Wednesday, April 25, 2007

Float Cabin Living – Does it Move?

One of the questions we often get is, “Does your floating cabin move around the lake?” They think it's like a houseboat, which is understandable. Float cabins aren’t something you see every day.

Before we discovered float cabins on Powell Lake, we knew about the fancy floating homes in marinas such as Sausalito, Portland, Seattle and Vancouver. You may have seen a float home in the movie Sleepless in Seattle. Tom Hanks and his son lived in one. Floating homes typically use steel and concrete float structures (yes, they float) rather than lashed cedar logs like the ones on Powell Lake. Float cabins were originally used for housing and buildings in remote logging camps. Coastal British Columbia is known for its fjords with steep cliffs plunging right to the sea. Building land structures would have been difficult, if not impossible. Also, floating camps allowed the operations to move easily from one logging area to the next.

In Powell Lake, float cabins were originally built by paper mill workers from the Powell River Company. Powell Riverites were heading “up the lake” to fish, hunt and just get away. Powell Lake is fjord-like ("Ancient Sea Water in Powell Lake"). The huge cedar logs for the float structures were plentiful. Wood to build the cabins and shakes for the roofs were right at hand. Floating cabins were a natural.

Float cabins on Powell Lake are much the same today. They are typically no frills cabins used by locals as weekend getaways. A few are available for rent. The cabins are attached to the shore by steel cables (preferred) or heavy rope. Cement anchors often serve as extra stabilization. As the lake rises and falls during the seasons, the cables or ropes may need to be adjusted. While a boat can tow a cabin fairly easily, they usually remain in the same place throughout their life. On occasion, you will see a cabin moving up or down the lake for repairs. Since the cabins are almost exclusively boat access only, it can be easier to do major upgrades at the marina or along the lake shore near town.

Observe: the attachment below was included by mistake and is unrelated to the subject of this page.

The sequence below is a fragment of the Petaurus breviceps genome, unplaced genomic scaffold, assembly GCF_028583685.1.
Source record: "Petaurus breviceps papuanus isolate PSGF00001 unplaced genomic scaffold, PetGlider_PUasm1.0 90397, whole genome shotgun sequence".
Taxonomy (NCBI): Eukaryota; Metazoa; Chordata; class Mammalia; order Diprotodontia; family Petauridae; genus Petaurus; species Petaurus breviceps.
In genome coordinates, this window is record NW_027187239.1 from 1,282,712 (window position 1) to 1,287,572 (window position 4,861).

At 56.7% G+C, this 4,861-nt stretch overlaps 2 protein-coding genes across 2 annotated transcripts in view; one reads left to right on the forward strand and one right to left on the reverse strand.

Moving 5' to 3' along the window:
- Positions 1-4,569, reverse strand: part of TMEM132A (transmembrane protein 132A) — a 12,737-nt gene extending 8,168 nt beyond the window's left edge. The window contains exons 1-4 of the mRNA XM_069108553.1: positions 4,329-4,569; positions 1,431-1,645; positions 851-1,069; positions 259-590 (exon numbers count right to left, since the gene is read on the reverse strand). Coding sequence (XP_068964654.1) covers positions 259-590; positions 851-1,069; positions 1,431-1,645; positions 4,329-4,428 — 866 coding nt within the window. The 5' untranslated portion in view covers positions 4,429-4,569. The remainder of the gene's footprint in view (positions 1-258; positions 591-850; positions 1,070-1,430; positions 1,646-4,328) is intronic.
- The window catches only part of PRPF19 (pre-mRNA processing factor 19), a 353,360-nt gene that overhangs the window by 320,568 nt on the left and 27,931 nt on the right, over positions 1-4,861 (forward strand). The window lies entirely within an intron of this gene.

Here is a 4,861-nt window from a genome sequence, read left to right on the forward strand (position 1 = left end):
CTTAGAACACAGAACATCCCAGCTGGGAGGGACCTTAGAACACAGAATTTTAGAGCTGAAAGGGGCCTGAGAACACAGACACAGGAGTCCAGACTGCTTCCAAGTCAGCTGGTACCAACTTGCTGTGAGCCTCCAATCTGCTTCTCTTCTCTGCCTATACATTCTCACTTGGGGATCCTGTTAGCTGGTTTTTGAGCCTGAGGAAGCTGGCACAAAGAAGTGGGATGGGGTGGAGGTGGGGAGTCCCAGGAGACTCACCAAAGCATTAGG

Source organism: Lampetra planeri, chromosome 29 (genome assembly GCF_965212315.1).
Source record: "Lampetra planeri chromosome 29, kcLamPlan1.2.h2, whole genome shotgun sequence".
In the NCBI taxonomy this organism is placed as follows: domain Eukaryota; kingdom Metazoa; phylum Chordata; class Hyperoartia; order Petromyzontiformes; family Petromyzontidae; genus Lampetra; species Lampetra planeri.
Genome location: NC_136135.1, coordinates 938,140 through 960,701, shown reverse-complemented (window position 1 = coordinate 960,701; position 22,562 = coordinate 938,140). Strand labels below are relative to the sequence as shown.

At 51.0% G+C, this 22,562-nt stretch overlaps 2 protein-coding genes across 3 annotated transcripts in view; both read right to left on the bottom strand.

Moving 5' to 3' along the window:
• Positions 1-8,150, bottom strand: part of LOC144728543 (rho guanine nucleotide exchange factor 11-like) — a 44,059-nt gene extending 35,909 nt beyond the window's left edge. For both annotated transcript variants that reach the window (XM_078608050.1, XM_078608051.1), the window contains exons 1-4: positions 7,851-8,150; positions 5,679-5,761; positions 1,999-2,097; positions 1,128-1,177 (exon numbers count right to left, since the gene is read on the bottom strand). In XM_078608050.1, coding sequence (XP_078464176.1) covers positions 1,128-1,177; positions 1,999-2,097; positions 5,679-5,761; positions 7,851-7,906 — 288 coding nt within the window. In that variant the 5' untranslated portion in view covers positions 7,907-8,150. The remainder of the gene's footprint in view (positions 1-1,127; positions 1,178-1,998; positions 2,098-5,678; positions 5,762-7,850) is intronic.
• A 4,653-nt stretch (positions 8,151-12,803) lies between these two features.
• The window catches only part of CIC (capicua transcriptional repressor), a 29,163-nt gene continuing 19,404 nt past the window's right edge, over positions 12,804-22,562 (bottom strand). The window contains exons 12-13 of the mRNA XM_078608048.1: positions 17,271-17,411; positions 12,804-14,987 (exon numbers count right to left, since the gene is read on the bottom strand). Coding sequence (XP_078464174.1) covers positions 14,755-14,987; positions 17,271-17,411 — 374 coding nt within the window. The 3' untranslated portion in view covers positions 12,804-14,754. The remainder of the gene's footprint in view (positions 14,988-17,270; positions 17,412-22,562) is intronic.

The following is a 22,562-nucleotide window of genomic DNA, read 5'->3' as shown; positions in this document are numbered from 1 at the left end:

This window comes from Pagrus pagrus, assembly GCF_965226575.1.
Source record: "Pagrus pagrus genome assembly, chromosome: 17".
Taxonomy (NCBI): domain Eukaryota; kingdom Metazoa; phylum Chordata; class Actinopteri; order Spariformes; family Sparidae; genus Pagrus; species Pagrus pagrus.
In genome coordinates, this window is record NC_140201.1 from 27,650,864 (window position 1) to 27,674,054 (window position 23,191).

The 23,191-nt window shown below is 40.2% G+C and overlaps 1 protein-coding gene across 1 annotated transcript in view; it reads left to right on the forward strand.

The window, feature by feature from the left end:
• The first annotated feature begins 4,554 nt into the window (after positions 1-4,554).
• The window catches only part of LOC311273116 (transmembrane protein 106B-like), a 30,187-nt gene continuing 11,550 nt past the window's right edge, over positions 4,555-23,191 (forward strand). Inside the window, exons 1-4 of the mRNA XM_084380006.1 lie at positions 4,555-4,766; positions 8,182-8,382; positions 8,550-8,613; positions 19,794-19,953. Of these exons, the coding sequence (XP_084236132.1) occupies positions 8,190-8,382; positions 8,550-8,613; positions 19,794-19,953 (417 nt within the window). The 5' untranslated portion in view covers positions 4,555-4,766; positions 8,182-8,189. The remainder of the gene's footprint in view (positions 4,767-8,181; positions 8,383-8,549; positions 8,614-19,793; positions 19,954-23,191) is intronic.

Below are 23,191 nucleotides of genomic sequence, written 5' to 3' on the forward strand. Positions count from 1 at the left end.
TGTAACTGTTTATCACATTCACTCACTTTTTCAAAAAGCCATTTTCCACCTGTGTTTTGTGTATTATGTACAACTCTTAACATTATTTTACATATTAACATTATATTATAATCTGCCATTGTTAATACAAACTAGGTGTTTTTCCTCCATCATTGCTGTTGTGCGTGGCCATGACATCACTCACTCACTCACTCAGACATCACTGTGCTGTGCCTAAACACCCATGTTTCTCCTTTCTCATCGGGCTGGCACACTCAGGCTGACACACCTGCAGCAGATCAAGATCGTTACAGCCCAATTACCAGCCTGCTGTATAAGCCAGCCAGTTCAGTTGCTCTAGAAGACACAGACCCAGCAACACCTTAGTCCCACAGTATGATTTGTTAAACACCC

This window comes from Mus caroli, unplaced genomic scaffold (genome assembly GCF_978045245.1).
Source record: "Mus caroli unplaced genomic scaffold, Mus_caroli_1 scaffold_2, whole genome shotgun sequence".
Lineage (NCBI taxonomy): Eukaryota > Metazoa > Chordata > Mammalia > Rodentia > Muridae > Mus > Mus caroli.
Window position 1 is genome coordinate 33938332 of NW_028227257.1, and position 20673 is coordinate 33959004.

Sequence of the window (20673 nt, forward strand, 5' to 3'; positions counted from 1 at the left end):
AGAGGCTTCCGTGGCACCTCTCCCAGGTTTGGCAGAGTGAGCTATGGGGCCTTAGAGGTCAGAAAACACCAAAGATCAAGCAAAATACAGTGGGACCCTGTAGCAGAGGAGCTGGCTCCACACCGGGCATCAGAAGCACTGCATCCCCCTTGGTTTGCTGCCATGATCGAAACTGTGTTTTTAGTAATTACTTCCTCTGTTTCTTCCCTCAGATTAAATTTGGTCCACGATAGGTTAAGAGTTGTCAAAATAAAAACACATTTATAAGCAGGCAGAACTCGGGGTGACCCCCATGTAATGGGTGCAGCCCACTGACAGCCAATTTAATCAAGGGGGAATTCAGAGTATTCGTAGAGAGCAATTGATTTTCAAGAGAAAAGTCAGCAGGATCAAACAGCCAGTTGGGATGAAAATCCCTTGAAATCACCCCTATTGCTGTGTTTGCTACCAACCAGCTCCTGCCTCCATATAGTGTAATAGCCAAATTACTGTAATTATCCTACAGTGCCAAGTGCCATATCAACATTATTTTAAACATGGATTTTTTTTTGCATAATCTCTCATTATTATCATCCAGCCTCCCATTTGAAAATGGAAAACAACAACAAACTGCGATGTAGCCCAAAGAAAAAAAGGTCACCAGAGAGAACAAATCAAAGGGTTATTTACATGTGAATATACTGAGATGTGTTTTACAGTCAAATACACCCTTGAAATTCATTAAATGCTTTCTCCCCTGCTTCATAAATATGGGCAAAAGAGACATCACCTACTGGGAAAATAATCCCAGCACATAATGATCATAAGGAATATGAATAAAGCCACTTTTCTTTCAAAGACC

In "Weathering the Wind," you read about how our friend John created an ingenious system to dampen the strain on the cables during wind and waves. After major storms it is important to check to make sure your cabin is still attached properly.

If you want to travel around the lake and take your house with you, a houseboat is what you need. But if you love your location and want a permanent home, a float cabin would be for you. It sure is for me. -- Margy

1 comment:

  1. Anonymous11:47 PM

    We are moving to Powell River and would like to explore the possibility of purchasing a float home/cabin to live in permanently. We would welcome any advice about prices, sizes of home, maintenance, etc.
    Please contact me at anns04@hotmail.com if you are in a position to advise us.
    Thank you
    Ann

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